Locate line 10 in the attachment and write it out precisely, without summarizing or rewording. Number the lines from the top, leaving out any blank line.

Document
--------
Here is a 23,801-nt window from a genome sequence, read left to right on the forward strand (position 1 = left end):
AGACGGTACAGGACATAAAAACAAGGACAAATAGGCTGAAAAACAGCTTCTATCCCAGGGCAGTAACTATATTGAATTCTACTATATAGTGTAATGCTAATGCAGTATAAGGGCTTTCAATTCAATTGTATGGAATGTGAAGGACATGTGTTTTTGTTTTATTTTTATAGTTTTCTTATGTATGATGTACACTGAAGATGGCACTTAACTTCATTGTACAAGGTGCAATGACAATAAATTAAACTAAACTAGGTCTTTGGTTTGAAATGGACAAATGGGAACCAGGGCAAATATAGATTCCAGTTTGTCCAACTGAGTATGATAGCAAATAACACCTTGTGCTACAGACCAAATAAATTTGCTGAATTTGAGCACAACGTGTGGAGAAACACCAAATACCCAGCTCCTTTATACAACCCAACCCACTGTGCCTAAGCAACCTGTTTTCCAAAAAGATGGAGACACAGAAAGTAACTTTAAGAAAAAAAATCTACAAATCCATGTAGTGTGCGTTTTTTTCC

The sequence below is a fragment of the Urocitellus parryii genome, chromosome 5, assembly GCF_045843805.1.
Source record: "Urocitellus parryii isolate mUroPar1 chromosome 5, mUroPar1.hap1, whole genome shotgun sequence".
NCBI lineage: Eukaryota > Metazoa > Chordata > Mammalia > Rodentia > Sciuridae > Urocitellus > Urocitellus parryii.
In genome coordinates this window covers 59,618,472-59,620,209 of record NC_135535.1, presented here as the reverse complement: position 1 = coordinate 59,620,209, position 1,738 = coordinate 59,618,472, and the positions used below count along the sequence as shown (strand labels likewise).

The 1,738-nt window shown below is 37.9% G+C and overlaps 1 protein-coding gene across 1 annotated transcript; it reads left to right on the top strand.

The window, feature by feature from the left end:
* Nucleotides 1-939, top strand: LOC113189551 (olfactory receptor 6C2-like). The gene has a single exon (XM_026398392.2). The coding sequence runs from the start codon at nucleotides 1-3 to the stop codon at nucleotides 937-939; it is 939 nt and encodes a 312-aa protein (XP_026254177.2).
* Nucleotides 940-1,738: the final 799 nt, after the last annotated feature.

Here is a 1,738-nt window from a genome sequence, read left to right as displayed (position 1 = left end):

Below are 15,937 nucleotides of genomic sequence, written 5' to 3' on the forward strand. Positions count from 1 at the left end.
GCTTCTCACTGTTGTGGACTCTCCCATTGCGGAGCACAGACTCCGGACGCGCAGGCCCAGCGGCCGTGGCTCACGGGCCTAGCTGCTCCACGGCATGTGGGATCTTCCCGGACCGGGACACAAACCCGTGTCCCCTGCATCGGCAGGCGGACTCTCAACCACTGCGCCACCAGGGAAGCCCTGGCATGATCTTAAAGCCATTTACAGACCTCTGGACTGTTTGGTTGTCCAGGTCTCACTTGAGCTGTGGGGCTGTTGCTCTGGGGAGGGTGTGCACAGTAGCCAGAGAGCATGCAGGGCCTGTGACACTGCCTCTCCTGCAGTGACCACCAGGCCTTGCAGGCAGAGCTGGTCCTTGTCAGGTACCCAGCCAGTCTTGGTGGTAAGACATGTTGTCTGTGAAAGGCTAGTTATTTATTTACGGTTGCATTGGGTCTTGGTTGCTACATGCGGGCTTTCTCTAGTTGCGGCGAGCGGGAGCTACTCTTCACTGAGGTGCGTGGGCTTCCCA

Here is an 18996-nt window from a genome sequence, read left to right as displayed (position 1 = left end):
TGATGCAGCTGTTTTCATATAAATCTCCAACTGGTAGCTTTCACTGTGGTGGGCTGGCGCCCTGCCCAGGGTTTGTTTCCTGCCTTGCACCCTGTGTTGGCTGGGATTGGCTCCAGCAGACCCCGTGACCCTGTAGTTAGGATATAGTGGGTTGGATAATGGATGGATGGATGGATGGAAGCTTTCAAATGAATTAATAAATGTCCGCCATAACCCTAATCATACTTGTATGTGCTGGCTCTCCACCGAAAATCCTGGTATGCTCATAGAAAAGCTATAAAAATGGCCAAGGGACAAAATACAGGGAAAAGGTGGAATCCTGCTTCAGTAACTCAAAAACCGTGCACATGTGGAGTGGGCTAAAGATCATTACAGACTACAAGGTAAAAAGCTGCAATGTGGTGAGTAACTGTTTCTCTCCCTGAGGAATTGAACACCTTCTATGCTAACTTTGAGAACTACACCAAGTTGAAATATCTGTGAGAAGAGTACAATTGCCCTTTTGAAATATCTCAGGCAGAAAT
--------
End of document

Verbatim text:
* Nucleotides 940-1,738: the final 799 nt, after the last annotated feature.